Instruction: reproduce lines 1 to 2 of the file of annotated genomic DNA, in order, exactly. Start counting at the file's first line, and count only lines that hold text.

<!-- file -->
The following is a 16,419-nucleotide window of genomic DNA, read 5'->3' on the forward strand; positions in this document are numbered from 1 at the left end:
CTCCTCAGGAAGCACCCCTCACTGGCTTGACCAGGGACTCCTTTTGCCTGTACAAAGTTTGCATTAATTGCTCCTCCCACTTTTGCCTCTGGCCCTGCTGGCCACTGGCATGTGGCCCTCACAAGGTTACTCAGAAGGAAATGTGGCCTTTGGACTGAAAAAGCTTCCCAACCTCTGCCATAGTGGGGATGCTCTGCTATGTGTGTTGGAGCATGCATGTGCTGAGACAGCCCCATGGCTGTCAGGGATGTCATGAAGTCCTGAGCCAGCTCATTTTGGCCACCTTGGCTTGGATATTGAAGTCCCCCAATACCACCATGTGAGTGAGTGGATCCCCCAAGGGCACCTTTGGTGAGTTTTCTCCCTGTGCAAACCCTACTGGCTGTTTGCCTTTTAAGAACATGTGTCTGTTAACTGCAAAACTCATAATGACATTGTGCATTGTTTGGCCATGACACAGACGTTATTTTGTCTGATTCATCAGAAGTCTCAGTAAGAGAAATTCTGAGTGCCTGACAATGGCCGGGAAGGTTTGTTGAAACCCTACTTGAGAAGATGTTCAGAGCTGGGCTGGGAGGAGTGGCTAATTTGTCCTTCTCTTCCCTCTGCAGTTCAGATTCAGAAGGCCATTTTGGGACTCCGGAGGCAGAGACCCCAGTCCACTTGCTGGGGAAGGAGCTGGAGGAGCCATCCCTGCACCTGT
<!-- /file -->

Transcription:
The following is a 16,419-nucleotide window of genomic DNA, read 5'->3' on the forward strand; positions in this document are numbered from 1 at the left end:
CTCCTCAGGAAGCACCCCTCACTGGCTTGACCAGGGACTCCTTTTGCCTGTACAAAGTTTGCATTAATTGCTCCTCCCACTTTTGCCTCTGGCCCTGCTGGCCACTGGCATGTGGCCCTCACAAGGTTACTCAGAAGGAAATGTGGCCTTTGGACTGAAAAAGCTTCCCAACCTCTGCCATAGTGGGGATGCTCTGCTATGTGTGTTGGAGCATGCATGTGCTGAGACAGCCCCATGGCTGTCAGGGATGTCATGAAGTCCTGAGCCAGCTCATTTTGGCCACCTTGGCTTGGATATTGAAGTCCCCCAATACCACCATGTGAGTGAGTGGATCCCCCAAGGGCACCTTTGGTGAGTTTTCTCCCTGTGCAAACCCTACTGGCTGTTTGCCTTTTAAGAACATGTGTCTGTTAACTGCAAAACTCATAATGACATTGTGCATTGTTTGGCCATGACACAGACGTTATTTTGTCTGATTCATCAGAAGTCTCAGTAAGAGAAATTCTGAGTGCCTGACAATGGCCGGGAAGGTTTGTTGAAACCCTACTTGAGAAGATGTTCAGAGCTGGGCTGGGAGGAGTGGCTAATTTGTCCTTCTCTTCCCTCTGCAGTTCAGATTCAGAAGGCCATTTTGGGACTCCGGAGGCAGAGACCCCAGTCCACTTGCTGGGGAAGGAGCTGGAGGAGCCATCCCTGCACCTGT